7
$\begingroup$

The problem in question is as follows:

18b Suppose that $b^2 -4c \lt 0$. Show that there are no numbers $x$ that satisfy $x^2 + bx + c = 0$; in fact, $x^2 + bx + c \gt 0$ for all $x$. Hint: complete the square.

Trying to apply the hint, I began by constructing $b^2 - 4c < 0 \therefore (b-\frac{2c}{b})^2 - \frac{4c^2}{b^2} \lt 0$, but manipulating this ultimately just leads you to $b^2 \lt 4c$ which you didn't need to complete the square to get anyway.

The only other idea I had was that one could construct the quadratic equation beginning from the assumption that $x^2 + bx + c = 0$ and then go for proof by contradiction e.g.

$x^2 + bx + c =0$

$x^2 + bx = -c$

$x^2 + bx + (\frac{b}{2})^2 = -c + (\frac{b}{2})^2$

$(x + \frac{b}{2})^2 = \frac{b^2 - 4c}{4}$

$\therefore$ Given that for all real values of $x$ and $b$, $(x + \frac{b}{2})^2 \gt 0$, by transitivity of equality, $\frac{b^2 - 4c}{4} \gt 0$

$\therefore 4(\frac{b^2 - 4c}{4}) \gt 4(0)$

$\therefore b^2 - 4c \gt 0$ for all x such that $x^2 + bx + c = 0$

But that still leaves the statement "in fact, $x^2 + bx + c \gt 0$ for all $x$" unproven, unless it's supposed to obviously follow, in which case I'm not seeing how.

$\endgroup$
  • $\begingroup$ I find the hint to "complete the square" interesting; it seems to me unnecessary, as multiplying by four and using the given inequality suffices, and potentially confusing for readers unfamiliar with such a method. I have posted an answer to this effect. $\endgroup$ – Benjamin Dickman Mar 24 '18 at 23:57
13
$\begingroup$

Essentially the same algebraic manipulations used in the second part of your question will give a proof without aiming for a contradiction.

Indeed, these manipulations will give you that $x^2 + bx + c = (x + \frac{b}{2})^2 - \frac{b^2 - 4c}{4}$. This is strictly positive since $(x + \frac{b}{2})^2 \geq 0$ and $\frac{b^2 - 4c}{4} < 0$. In particular, $x^2 + bx + c > 0$ for every $x$ which completes the proof.

$\endgroup$
  • $\begingroup$ That's a great point, and makes the follow-up statement very obvious, as opposed to my attempted proof which doesn't naturally suggest a basis for it. Thank you. $\endgroup$ – user242007 Mar 24 '18 at 20:11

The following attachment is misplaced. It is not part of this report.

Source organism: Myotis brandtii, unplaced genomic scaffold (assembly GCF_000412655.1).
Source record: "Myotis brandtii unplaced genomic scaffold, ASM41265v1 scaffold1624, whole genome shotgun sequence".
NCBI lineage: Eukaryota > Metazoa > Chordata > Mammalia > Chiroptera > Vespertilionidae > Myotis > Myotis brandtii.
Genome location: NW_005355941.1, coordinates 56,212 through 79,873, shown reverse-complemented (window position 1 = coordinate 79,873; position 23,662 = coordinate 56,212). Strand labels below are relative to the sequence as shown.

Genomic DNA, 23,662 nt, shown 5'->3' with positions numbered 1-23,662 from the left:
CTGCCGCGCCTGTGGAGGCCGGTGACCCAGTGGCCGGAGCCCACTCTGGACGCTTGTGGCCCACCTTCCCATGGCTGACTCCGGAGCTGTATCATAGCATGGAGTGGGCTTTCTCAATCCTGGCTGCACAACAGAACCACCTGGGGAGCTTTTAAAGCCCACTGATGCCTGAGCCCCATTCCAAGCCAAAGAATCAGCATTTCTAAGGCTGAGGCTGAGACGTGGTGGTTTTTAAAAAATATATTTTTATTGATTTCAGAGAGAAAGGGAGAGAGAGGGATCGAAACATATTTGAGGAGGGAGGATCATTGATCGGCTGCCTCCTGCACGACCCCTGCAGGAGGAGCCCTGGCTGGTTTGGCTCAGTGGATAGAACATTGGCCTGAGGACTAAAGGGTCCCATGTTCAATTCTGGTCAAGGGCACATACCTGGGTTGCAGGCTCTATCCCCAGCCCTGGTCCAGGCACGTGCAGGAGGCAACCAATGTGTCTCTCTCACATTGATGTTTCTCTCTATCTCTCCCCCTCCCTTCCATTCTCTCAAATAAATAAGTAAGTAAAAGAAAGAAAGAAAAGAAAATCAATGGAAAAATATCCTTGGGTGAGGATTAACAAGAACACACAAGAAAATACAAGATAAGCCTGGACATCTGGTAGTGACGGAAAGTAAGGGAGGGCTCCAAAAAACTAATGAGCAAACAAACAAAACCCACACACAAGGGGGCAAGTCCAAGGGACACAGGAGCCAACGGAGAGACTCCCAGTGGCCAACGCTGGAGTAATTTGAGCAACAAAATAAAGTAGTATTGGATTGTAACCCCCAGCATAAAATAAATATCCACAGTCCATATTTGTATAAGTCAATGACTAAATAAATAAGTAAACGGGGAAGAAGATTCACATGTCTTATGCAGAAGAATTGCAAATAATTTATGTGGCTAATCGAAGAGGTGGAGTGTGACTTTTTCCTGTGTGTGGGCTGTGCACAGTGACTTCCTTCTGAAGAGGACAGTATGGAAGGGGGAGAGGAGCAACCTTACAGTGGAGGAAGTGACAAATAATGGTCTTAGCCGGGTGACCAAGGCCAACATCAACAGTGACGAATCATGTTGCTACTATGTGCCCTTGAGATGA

• $\begingroup$ Presumably, this approach could also be applied to the proof that $x^2 + xy + y^2 \gt 0$ for all $x \neq 0$, such as by rewriting the quadratic as $(x + \frac{y}{2})^2 + \frac{3y^2}{4}$, both terms necessarily being positive? $\endgroup$ – user242007 Mar 24 '18 at 20:17
  • 1
    $\begingroup$ @user242007 It's not the case that both terms there are always necessarily strictly positive. This fails to happen if $y = 0$ or $y = -2x$. However, since $x \neq 0$, in either of these cases we see that one of the terms is strictly positive whilst the other is non-negative so yes, the same approach works (up to a minor amendment). Of course, for $y \neq 0$ (which is the trivial case), this follows immediately from the above by taking $b = y, c = y^2$. $\endgroup$ – Rhys Steele Mar 24 '18 at 20:24
5
$\begingroup$

Given that $b^2-4c<0$,

$$x^2+bx+c=\left(x+\frac{b}{2}\right)^2-\frac{b^2}{4}+c\ge-\frac{b^2}{4}+c=-\frac{1}{4}\left(b^2-4c\right)>0$$

$\endgroup$
2
$\begingroup$

From here: $(x + \frac{b}{2})^2 = \frac{b^2 - 4c}{4}$ we get $b^2-4ac \geq 0$ and not $>$. So if $b^2-4c<0$ there is no real solution. So else from that $>$ your conclusion is correct.

$\endgroup$
2
$\begingroup$

Suppose for the sake of contradiction that $x^2 + bx + c = 0$ for the given hypothesis of $4c > b^2$.

Multiplying the given equation by $4$ and making use of our hypothesis yields:

$$0 = 4x^2 + 4bx + 4c > 4x^2 + 4bx + b^2 = (2x + b)^2$$

But, we cannot have that $0$ is strictly greater than a real number squared. Contradiction. QED.

$\endgroup$
1
$\begingroup$

What you are missing is that$$x^2+bx+c=\left(x+\frac b2\right)^2-\frac{b^2-4c}4.$$

$\endgroup$
0
$\begingroup$

A completely informal approach:

consider $x^2+bx+c$, now differentiate with respect to $x$ twice. This gives a positive value,which indicates that the parabola is upturned. Now consider the fact that $b^2<4c$, clearly gives imaginary solutions. Now if the parabola doesn't touch the $X$ axis and is upturned it must lie above the $X$ axis thus proving the fact that $f(x)>0$,because an upturned parabola whose minima lies below the '$X$' axis will always intersect the $X$ axis.

$\endgroup$
  • 1
    $\begingroup$ In this case using MathJax to format your question only involved adding $ signs around the things that should be in math mode. I've now done this and you can click on the edit button to see what you should have typed to format things. You should also read the link here to learn the basics of MathJax. As an aside, the fact that $b^2 < 4c$ means the quadratic only has imaginary solutions is already a less elementary fact than the question itself so it's probably desirable to avoid using it. $\endgroup$ – Rhys Steele Mar 26 '18 at 17:23
0
$\begingroup$

$$b^2-4c<0\le(2x+b)^2$$ $$\implies0<(2x+b)^2-b^2+4c=4x^2+4bx+4c$$ $$\implies x^2+bx+c>0$$

$\endgroup$

Your Answer

By clicking “Post Your Answer”, you agree to our terms of service, privacy policy and cookie policy

Not the answer you're looking for? Browse other questions tagged or ask your own question.